I hadn’t planned on writing a post about race, but as I perused Facebook this morning and saw all the MLK quotes and memes. It made me think about what my experiences in the 60s and 70s, the attitudes I heard growing up, and how things changed over the years.
Remember the show “All in the Family”? That was our house – my Pop was a younger version of Archie Bunker. He also had a ridiculous chair that no one else was permitted to sit in.
When first I started school I remember picking up that he did not care for me to have friends who looked different from me. My very first school friend was a girl named Frances who was from Mexico and spoke no English. We communicated by drawing pictures and walked home from school together every day. She lived on the next block over. Pops made it clear that she was not welcome at our house and that he was glad to live on a block completely composed of people who were white like us. I remember thinking that if he got to know Frances that he would like her so much that he would love for her to live next door! It made me feel a little sick inside to know that he did not feel the same way. Mostly I felt sad for Pop – Frances was a wonderful person and he would never know that.
In 4th grade – about 1970-71 – I was asked to write a report on Dr. Martin Luther King Jr. I went to the encyclopedia to look him up and he wasn’t listed anywhere. Our Britannica set was from 1948, so that was understandable. I asked Pop about him – and he was not happy to discuss the subject. He spit our a string of epithets and curses in regards to Dr. King, it angered him that I would even be asked to write about King. He told me a crazy conspiracy story about a n****r who planned to fake his own death and come back from the dead on Easter. The plan went wrong and now he was a martyr. I knew I would get nothing useful from Pop.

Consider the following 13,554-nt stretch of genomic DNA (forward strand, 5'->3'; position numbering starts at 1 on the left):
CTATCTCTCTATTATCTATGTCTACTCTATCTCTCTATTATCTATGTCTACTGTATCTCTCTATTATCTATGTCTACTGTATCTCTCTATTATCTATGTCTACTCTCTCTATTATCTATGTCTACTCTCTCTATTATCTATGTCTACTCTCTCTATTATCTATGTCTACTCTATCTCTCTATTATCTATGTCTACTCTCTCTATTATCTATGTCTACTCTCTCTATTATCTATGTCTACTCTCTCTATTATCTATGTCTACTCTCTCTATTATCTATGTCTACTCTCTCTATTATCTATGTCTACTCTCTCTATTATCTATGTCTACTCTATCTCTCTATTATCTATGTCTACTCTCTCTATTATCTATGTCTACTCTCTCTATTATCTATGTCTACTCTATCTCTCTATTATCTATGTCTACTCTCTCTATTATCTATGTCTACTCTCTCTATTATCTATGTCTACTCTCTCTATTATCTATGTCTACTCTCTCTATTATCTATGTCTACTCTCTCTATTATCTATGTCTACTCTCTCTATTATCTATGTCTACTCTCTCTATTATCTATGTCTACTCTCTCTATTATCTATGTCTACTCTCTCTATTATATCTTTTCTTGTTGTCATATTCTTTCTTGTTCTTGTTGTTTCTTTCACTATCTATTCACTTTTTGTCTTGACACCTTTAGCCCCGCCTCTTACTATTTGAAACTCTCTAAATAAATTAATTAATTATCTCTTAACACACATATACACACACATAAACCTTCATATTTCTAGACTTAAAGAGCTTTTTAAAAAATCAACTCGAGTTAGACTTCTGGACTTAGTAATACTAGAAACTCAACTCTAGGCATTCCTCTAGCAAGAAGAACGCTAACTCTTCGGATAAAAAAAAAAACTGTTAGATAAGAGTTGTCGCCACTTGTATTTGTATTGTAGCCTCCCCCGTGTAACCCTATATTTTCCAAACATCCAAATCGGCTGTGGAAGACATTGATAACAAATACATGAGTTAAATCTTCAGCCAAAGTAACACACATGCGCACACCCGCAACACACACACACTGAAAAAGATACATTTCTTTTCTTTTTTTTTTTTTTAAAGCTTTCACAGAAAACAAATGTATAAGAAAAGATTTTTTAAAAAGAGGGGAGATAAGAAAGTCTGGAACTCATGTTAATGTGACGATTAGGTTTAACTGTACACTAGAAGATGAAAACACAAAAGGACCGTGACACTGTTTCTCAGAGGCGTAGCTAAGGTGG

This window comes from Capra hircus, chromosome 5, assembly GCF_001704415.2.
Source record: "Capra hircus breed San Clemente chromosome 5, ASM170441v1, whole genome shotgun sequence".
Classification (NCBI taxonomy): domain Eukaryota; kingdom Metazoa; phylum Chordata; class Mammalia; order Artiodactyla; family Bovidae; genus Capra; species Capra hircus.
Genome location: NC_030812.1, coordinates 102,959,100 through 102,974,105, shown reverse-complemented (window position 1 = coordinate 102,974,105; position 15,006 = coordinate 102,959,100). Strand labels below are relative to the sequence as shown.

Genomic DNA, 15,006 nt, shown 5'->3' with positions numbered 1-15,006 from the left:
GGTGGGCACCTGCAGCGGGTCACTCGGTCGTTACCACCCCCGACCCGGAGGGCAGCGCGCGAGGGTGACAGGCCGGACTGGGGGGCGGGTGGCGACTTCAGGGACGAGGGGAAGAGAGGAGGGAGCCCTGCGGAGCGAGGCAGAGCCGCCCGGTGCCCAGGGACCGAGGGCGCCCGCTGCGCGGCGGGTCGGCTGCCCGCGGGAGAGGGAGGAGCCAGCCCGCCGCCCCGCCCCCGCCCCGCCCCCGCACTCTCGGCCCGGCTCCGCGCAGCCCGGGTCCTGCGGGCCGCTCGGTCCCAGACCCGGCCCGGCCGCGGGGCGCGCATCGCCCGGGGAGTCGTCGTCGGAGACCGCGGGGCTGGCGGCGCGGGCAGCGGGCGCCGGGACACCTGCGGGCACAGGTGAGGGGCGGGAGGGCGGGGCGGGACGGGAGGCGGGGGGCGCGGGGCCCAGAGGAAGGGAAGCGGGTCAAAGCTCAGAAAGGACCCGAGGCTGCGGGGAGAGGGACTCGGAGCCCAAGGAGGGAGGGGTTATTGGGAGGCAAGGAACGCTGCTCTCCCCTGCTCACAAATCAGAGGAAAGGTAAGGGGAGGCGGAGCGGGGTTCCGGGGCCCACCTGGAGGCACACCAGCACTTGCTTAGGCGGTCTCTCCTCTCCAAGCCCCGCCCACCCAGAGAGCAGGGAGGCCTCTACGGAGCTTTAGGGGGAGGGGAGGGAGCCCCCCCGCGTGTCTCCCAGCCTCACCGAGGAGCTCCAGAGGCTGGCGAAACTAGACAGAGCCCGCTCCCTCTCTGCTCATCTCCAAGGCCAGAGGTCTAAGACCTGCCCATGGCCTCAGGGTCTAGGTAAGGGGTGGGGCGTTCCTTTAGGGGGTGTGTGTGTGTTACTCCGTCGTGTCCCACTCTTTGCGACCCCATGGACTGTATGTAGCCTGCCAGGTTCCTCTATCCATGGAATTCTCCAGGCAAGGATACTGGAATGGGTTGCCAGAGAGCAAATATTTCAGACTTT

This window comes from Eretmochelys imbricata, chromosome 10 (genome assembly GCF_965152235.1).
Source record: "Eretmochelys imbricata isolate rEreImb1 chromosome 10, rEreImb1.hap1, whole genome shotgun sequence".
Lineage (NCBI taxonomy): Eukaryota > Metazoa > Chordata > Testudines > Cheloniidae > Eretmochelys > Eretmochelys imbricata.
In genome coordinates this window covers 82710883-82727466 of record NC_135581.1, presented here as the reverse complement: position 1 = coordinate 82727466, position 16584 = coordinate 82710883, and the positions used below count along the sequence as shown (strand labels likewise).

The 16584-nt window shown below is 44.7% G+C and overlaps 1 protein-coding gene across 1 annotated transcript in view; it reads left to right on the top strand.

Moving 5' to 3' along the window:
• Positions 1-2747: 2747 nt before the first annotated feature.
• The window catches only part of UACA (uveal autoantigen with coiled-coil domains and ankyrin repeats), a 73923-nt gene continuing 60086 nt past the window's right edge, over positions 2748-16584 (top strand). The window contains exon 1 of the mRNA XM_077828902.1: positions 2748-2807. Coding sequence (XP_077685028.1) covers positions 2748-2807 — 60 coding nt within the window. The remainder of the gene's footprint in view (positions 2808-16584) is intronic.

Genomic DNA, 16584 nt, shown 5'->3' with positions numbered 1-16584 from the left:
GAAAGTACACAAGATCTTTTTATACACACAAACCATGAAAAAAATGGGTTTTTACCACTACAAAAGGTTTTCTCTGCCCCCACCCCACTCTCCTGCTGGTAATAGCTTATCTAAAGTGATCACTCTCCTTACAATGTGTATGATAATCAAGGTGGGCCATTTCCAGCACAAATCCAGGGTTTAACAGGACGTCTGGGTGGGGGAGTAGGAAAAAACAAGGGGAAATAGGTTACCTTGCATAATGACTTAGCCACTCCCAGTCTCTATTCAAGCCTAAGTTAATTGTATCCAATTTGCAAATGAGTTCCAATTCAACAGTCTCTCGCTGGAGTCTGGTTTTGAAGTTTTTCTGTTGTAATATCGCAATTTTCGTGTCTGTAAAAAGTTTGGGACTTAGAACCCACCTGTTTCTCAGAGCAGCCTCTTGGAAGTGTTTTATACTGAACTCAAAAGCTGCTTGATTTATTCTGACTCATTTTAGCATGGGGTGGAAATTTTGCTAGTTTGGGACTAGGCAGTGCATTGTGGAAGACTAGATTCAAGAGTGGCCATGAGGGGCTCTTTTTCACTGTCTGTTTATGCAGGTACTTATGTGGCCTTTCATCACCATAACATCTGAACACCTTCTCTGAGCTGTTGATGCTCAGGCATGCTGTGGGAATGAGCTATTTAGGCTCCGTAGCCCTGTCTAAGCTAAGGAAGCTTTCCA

I vaguely recall listening to him talking to a pollster on the phone about who he was planning to vote for in a presidential race – I cannot recall the year. I only recall him saying that he had no idea, now that someone had shot his choice – I have always hoped he was talking about Bobby Kennedy and not George Wallace, but to be honest I’d bet it was Wallace that inspired that reaction out of him.
In 1972 forced busing was instituted in Las Vegas to finally fully integrate public schools. Schools in African-American neighborhoods were converted to “Sixth Grade Centers” and the students in that neighborhood would be bused every year except sixth grade. White kids were only bused in sixth grade. Some committee somewhere thought this hair-brained arrangement was equitable.
My Pop was not on board with the idea either, but for other reasons. He could hide his Archie Bunker-ian tendencies by saying that busing made no sense – we lived three blocks away from a perfectly fine elementary school. Behind closed doors his language was somewhat more colorful. His solution to the problem of having his kids bused to “N-town” was to place us into a Christian school for the duration of the year that we would be bused. The irony of this was totally lost on Pops. He also declared about this time that if any black family (my words, not his) moved onto Isabelle Avenue, that the neighborhood would be ruined, unsafe, and that we would have to move.